Barefoot Shoes

New Balance NB Minimus Cross Review (MX20)

For me the NB Minimus Cross (the “MX20”) were “Like-At-First-Sight.” When I first opened the box I grinned at the design. We’ve got simple, clean lines, no flashy distractions or garish colors, and a cool contrast from the upper to the sole. I actually…

For me the NB Minimus Cross (the “MX20”) were “Like-At-First-Sight.” When I first opened the box I grinned at the design. We’ve got simple, clean lines, no flashy distractions or garish colors, and a cool contrast from the upper to the sole. I actually said out loud “I dig it.” But would my initial impression of them stand up to further scrutiny? Find out after the jump!

Before I say another word, (full disclosure) I have to say that I love the NB Minimus Trail (the MT10). As a fitness instructor, it’s my go-to shoe for work. Is the NB Minimus Trail the perfect minimal shoe? Certainly not. But for the kind of things I do it’s the best thing I have seen yet. I say this now because it might sound like I’m going a little hard on the NB Minimus Cross, but it’s because I know that NB Minimus got it so much more right: New Balance’s own shoe is the standard I hold them to, and I think that’s fair.


Like I said, I loved the aesthetic of the Minimus Cross immediately, but when I lifted them out of the box I was troubled by a few things. Firstly, and most noticeably the rubber of the sole is entirely too stiff. Bending it between my hands took more effort than I expected, and considerably more effort than say the Vibram sole of the Minimus Trail. As seems to be the standard for most of New Balance’s Minimus line thus far (In 2012 we’ll get a zero heel-to-toe differential shoe via the forthcoming NB Minimus Zero, of course), the Minimus Cross sole features a 4mm differential between the heel and forefoot, which matches the Trail. But that’s where the similarities end. This rubber is somehow softer to the touch, but less bendable, kind of like what I said about the rubber of the Teva Nilch outsole.

One continuation from previous NB Minimus iterations is the soft, nearly seamless liner that makes it comfortable with or without socks. Just like I found with the Trail though, there is an annoying sticker on the inside of the upper that will feel slimy against your bare skin. The good news is, like with the Trail, it can peel off. It will take some elbow grease, but I got mine off just fine.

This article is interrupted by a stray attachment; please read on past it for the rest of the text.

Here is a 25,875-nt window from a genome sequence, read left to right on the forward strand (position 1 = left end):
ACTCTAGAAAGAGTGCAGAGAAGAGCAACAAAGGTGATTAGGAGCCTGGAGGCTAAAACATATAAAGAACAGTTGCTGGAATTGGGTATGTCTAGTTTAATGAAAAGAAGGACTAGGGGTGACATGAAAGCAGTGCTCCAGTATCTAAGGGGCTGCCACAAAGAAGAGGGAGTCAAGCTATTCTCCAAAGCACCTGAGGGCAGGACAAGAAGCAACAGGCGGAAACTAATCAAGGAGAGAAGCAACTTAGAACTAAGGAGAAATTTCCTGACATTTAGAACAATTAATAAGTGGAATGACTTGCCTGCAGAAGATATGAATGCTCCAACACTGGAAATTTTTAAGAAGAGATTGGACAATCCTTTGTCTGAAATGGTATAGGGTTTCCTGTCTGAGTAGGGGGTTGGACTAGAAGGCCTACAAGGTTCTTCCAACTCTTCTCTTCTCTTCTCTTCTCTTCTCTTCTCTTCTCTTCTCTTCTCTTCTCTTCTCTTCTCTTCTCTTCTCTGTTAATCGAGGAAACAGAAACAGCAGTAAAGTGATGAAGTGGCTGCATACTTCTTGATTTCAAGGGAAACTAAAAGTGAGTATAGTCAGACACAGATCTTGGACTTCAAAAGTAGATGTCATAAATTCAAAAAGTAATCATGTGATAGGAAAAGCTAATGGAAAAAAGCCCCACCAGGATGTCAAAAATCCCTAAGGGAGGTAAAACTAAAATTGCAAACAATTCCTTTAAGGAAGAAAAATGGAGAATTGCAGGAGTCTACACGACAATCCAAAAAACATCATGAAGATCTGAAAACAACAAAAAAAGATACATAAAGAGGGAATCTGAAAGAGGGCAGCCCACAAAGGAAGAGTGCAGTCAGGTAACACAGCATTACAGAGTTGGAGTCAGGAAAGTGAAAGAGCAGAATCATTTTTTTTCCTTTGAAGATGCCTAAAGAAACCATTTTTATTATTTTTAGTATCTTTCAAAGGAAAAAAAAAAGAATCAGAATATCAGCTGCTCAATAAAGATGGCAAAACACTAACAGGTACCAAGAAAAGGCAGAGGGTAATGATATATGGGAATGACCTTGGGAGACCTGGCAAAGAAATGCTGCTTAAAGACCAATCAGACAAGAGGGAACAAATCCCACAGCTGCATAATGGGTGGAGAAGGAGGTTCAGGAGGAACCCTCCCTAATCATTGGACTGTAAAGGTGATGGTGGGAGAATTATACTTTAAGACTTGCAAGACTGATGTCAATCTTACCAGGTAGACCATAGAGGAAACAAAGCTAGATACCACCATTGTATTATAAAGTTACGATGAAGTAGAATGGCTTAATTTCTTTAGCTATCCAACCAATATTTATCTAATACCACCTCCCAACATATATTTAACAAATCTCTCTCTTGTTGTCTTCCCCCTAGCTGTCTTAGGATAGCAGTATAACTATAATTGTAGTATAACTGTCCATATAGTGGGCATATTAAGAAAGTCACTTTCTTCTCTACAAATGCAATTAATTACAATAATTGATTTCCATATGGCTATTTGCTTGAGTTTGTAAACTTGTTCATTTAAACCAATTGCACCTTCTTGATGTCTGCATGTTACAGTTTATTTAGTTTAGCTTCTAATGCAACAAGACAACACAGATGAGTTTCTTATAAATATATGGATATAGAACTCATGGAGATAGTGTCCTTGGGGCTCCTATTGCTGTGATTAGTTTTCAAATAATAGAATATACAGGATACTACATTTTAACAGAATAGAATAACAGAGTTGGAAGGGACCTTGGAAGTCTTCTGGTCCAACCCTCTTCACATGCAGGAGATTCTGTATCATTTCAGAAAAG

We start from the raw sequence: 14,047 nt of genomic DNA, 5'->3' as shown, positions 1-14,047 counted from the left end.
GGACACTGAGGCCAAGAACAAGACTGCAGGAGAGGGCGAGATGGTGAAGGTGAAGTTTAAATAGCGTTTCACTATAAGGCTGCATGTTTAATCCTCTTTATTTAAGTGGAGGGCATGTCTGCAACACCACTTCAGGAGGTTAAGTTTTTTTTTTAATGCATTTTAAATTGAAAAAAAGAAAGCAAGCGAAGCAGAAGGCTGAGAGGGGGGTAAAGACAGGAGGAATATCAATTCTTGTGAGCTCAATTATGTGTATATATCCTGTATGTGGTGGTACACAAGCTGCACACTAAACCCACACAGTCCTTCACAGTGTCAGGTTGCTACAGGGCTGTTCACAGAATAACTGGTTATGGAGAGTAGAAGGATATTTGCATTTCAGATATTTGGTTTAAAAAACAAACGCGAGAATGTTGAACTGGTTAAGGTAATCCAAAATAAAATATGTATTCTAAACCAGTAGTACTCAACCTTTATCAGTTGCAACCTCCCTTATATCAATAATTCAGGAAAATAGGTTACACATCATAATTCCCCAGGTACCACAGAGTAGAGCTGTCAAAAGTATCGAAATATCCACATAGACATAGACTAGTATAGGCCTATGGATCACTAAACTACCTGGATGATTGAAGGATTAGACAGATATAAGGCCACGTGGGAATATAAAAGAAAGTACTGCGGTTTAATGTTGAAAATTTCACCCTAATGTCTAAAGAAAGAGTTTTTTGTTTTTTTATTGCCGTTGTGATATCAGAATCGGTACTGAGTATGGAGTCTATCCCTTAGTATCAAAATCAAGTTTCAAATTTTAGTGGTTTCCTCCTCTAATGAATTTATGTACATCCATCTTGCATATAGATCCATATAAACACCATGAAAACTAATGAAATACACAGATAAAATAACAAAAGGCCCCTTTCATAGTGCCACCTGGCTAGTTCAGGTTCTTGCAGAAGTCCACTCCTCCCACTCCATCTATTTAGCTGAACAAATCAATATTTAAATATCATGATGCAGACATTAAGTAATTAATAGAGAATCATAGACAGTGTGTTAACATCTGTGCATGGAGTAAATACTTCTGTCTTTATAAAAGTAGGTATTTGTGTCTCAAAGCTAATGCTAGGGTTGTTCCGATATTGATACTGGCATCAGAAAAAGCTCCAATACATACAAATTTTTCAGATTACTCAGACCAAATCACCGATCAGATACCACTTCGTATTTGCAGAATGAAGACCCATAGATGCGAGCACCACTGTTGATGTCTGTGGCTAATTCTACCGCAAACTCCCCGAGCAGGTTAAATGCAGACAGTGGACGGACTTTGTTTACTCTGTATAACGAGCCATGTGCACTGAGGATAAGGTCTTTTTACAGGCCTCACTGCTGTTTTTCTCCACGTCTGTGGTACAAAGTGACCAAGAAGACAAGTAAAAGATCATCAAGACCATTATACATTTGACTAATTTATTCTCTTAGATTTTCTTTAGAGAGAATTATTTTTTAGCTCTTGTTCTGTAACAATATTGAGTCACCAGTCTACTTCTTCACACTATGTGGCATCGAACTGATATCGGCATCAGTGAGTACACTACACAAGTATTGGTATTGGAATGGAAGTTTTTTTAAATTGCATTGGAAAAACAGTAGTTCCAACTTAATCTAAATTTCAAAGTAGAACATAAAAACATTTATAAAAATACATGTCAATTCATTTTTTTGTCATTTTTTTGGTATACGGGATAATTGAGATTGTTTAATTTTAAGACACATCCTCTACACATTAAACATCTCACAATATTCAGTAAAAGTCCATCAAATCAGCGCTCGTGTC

What next struck me as odd was the padded thickness of the upper, especially the area around the ankle. Why does a cross-trainer need thick padding around the ankle? Comparatively, The NB Minimus Trail is designed to run in rugged, harsh terrain but it’s upper is a thin, cushion-less mesh.

I couldn’t figure out the need for this padding on a minimal shoe, so I looked at what they said about it on

With its padded collar and deliberate lace placement, the New Balance MX20 is engineered to keep your ankle stabilized in an ideal position. Tremendously comfortable, it also offers lightweight enhancements like rubber outsole insets for optimal traction. This revolutionary shoe brings barefoot-caliber performance to your gym and circuit workouts while still providing the protection and versatility of more traditional trainers.

Ah-ha! So, now I see what the deal is. The NB Minimus Trail was designed with the involvement of an Ultra trail runner Anton Krupicka who had very specific ideas about what a minimalist shoe should be (Many of them the same ideas that lovers of keep clamor about). With the NB Minimus Cross, New Balance took a big step back and decided to listen more to conventional wisdom about what a “cross trainer” shoe should be.

Don’t misunderstand me: there is no marshmallow cushion under your foot in the Minimus Cross. The padding is all wrapped around your ankle and in the tongue. This is something I would expect from most other cross-training shoes, but not from the NB Minimus line. At this point I can’t help but wonder if there is no over-arching set of design principles behind the NB Minimus line when they can make such large steps forward with one shoe, and then retreat straight back from their own advances on the next.

Finally, I was surprised to see how small the vertical height of the toe box was. I think one of the things NB Minimus did so right with the Trails was the roomy toe box, and the use of the lightweight, stretchy mesh over your toes allows for maximum foot flexion possible, at least in a shoe that stops short of toe pockets. The Minimus Cross is quite the opposite. The first moment I put them on I could feel how inhibited my toes were by the low height, and thicker fabric.

In the picture to the right I have the toe box of the Minimus Cross side by side with the orange Minimus Trail, and you can see the difference is significant. Visibly it’s lower, but it doesn’t stop there. That black fabric is much less stretchy and friendly than the orange mesh in the Trail, making it feel even tighter.


My first workout in these was a simple mile run, and I didn’t like it at all. The stiffness of the sole and the tightness of the toe box made me feel more like my feet were just lumps of rubber, and not fully functional cogs in the running machine.